• NavyLawyer says:

      I’m an attorney and my teacher is a husband. We’ve each outlined our unmovable work commitments – certain lecture or project days for him, site visits and meetings with the CO for me. Beyond that we try like heck to trade evenly. I’m so glad for the note about 5 years old being easier to manage when you’re trying to get work done at home!

  3. I run my department, and I also work remotely. My boss is our COO and a working mom.

    When my kid is sick, since I work from my home office, I scoop her from daycare and do what I can to re-arrange my day to be able to keep an eye on her. When we know in advance that she’ll be sick (ie she wakes up sick), my husband will work from home adn we will tag-team chidlcare and work, with each of us cutting some corners on work. Sometimes, this isn’t possible and one of the two of us just take a personal day. Usually, though, we can do 80-90% of our work by getting creative. Our kid still naps for 2 hours, so that’s very helpful.

    I tend to be more go-to because I run my department, have control over my schedule, adn work closer to daycare. I have also been in my role several years whereas my husband is relatively new to his.

  4. CPA Lady says:

    Ugh, how timely with the stupid snow and daycare closings.

    My husband works nights, which is pretty much the worst thing ever and means I’m almost entirely alone in terms of taking care of the baby on a day to day basis. Any time anything happens during the morning or early afternoon, it’s on me, or my husband ends up getting 2-3 hours of sleep. Which happens sometimes. Part of the problem is that he’s sleeping in the house during the day and I think he’d be kind of creeped out to have some babysitter staying in the house with our daughter while he’s sleeping/showering/getting ready for work.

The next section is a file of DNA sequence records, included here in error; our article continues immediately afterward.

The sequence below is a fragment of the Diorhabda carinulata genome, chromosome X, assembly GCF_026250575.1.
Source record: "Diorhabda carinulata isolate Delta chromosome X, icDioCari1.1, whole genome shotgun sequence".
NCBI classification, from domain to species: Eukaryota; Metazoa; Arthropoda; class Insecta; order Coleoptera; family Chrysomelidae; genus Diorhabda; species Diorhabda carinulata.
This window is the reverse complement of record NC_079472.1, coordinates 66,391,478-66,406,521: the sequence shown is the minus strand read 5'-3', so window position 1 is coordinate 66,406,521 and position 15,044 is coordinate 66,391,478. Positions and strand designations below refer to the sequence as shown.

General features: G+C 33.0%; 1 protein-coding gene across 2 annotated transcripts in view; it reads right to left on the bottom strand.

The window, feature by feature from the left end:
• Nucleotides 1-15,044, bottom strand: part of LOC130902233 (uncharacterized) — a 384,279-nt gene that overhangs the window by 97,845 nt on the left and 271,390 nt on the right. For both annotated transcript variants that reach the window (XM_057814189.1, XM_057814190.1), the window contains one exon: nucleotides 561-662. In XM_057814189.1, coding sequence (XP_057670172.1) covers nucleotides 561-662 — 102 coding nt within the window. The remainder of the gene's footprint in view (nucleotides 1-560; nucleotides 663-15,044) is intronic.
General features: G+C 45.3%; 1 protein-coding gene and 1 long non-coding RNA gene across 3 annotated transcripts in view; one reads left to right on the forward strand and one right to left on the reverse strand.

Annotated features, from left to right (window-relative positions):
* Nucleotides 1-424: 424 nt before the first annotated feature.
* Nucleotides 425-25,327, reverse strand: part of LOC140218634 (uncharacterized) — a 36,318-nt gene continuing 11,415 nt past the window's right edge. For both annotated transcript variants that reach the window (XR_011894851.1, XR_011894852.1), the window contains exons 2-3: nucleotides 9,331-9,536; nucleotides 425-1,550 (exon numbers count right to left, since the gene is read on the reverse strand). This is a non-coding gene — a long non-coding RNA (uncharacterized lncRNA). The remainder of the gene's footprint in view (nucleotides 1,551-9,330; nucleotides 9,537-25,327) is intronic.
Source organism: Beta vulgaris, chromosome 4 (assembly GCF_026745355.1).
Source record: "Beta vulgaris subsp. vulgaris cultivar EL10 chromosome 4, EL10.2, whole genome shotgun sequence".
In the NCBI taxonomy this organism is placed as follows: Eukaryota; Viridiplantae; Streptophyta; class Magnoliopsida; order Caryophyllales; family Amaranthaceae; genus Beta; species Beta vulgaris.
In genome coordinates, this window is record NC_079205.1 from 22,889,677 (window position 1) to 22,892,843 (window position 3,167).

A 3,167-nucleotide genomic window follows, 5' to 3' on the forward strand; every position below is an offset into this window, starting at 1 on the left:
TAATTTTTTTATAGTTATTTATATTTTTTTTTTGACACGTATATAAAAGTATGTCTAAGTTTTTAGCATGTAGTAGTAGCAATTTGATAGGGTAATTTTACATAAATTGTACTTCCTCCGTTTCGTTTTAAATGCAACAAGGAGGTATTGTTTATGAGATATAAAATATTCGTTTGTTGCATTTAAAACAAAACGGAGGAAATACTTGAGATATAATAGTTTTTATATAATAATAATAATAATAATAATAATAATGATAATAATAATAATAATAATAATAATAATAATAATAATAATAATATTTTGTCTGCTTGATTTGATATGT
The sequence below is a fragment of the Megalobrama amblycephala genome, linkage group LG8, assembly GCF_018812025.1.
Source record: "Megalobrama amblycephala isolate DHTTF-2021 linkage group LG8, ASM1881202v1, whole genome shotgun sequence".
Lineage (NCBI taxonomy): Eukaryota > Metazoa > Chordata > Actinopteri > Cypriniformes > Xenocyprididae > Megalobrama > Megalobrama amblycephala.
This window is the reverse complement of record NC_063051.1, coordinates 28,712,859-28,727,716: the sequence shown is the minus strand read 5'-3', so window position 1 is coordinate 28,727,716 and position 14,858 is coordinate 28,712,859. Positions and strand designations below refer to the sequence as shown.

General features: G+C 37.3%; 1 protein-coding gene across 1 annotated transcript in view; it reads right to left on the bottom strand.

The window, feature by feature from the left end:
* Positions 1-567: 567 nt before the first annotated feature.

Luckily, I work in an office that is (in theory) very flexible and is fine with people working from home. I sometimes think working from home mildly damages my reputation with most of the partners (all but one of whom are 55+ year old men who live to work), and I really dislike doing it from a productivity standpoint, but it’s what I’ve been doing so far. That said, I’m not particularly gunning to make partner myself, and in my firm that’s something that happens after 20 years anyway, not after 7-10 or whatever it is in law.

    • PregAnon says: